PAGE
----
Research spells out hacking risk to connected cars2 min read

02/Sep/2019

Imagine the scene: you are driving down Manhattan’s Fifth Avenue. Your car comes to a dramatic halt, braking on its own. Through your internet-connected entertainment system a hacker has attacked your car and seized control of the brakes. The accelerator is doing nothing: you are stuck. And vulnerable.

And you are not alone. On Fifth Avenue alone, about one in five cars isn’t moving. The traffic has effectively stopped and chaos has ensued. To make matters worse, a car ahead of you has braked so hard that the car behind it has rear-ended it, and the driver needs medical attention. With traffic completely gridlocked, the emergency services will struggle to get through.

This scenario is sketched out in a recent paper published in the journal Physical Review E by researchers at Georgia Tech. The research team wanted to show how cybercrime might affect the real world, not just our digital identities, so they developed a model for how hackers might weaponise internet-connected cars.

Peter Yunker, an assistant professor of physics at Georgia Tech co-authored the research. The idea was to build on existing research that examines hacking vulnerabilities in self-driving and connected cars.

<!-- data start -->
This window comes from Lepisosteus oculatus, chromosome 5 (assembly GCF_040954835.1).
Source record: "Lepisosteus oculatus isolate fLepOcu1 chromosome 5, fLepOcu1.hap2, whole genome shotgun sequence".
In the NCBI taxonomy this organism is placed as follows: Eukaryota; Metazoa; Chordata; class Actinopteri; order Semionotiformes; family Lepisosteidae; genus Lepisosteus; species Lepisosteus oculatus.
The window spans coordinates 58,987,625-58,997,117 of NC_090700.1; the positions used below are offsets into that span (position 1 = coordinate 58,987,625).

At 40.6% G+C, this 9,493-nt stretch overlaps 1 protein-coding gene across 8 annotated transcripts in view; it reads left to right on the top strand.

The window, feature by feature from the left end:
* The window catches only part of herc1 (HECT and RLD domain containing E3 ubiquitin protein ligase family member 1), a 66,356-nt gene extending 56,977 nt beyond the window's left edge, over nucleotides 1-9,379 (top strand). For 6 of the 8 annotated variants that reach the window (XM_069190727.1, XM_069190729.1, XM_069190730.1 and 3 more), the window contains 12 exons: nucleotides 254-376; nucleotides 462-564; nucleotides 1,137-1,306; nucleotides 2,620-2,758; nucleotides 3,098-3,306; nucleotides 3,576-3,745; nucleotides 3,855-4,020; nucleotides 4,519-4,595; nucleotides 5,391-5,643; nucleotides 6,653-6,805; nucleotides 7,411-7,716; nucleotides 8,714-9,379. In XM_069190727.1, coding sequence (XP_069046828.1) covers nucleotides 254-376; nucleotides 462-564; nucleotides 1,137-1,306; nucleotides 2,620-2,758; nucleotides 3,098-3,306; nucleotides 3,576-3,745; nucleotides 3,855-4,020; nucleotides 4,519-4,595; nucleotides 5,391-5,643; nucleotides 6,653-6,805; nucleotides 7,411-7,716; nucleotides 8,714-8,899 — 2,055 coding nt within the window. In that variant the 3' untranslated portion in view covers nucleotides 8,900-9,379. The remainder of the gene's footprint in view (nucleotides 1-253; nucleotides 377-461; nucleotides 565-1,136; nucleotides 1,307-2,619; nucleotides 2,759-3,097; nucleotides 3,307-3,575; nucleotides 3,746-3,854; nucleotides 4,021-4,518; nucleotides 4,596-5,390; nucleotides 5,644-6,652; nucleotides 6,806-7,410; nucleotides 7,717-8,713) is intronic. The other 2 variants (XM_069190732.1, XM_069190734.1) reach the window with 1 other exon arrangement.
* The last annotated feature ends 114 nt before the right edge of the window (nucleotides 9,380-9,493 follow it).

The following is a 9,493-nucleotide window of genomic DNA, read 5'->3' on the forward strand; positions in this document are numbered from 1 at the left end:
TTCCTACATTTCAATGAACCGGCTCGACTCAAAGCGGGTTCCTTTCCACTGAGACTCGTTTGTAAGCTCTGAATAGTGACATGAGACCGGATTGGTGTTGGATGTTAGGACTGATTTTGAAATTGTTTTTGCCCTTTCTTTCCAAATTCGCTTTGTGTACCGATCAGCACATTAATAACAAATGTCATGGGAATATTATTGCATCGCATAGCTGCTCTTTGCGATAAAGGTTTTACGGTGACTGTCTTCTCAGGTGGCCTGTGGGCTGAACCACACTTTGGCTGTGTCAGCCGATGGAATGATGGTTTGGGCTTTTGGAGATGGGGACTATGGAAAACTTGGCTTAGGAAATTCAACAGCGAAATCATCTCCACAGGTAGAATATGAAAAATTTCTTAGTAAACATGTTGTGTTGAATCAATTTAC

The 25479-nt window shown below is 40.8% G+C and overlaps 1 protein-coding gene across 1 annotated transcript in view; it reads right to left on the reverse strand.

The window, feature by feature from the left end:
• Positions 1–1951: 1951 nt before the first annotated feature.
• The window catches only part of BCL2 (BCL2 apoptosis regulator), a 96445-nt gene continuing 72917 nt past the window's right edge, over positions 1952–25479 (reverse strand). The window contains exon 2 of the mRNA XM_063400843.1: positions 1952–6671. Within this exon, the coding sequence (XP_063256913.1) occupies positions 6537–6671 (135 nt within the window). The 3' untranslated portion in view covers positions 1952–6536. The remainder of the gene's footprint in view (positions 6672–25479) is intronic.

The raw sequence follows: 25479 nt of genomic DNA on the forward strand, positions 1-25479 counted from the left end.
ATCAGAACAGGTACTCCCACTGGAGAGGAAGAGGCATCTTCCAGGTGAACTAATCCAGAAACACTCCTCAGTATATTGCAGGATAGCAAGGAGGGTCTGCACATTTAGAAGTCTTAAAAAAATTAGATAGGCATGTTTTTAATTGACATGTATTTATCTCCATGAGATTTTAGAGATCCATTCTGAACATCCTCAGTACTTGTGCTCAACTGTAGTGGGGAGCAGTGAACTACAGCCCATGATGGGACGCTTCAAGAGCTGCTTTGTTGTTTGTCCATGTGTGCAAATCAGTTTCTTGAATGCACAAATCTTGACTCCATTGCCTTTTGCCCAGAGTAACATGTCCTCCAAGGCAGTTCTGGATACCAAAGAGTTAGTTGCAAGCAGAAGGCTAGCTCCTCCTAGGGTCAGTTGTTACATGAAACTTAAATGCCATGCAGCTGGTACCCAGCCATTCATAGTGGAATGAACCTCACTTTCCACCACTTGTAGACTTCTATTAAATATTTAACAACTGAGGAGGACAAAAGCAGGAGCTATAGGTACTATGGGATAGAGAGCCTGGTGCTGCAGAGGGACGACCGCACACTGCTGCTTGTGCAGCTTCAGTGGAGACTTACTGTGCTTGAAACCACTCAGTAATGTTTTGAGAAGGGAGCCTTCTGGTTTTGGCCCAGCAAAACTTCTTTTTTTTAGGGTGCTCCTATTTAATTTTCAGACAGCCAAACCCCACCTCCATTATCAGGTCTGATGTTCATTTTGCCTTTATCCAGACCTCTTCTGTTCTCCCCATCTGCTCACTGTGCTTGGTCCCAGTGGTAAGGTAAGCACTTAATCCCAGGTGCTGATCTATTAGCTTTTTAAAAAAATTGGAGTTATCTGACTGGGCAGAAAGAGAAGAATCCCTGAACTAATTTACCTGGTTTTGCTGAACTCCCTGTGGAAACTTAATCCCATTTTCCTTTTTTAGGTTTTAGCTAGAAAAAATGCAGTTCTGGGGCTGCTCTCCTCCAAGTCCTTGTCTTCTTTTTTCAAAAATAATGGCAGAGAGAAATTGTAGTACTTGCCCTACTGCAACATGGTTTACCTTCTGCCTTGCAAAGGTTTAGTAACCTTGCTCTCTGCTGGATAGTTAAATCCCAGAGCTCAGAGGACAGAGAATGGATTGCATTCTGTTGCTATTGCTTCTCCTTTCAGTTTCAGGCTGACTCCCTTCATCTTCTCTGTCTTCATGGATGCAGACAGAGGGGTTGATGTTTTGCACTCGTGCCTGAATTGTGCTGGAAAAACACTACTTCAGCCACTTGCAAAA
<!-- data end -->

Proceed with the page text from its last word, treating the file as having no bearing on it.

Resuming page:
Yunker and his team ran simulations using an advanced physics model to understand how traffic would be affected in Manhattan if a certain percentage of cars on the road were stopped. They found that, during rush hour, only 20% of the cars would need to be hacked to effectively freeze the grid.

To figure out this number, Yunker and his fellow researchers modeled a physics concept called percolation. When it comes to the car hacking scenario, 20% of cars on the road being hacked is the percolation point because it prevents a car from getting from the tip of Manhattan all the way up the island.

Yunker and his co-authors chose Manhattan because there’s plenty of mapping and traffic data about the city. But they believe that a hack like this would have an even worse impact on a city like Atlanta or Los Angeles. Those cities aren’t based on grids. Instead they tend to have fewer numbers of large thoroughfares that you have slog through to get anywhere.

For more on this story, follow the link.

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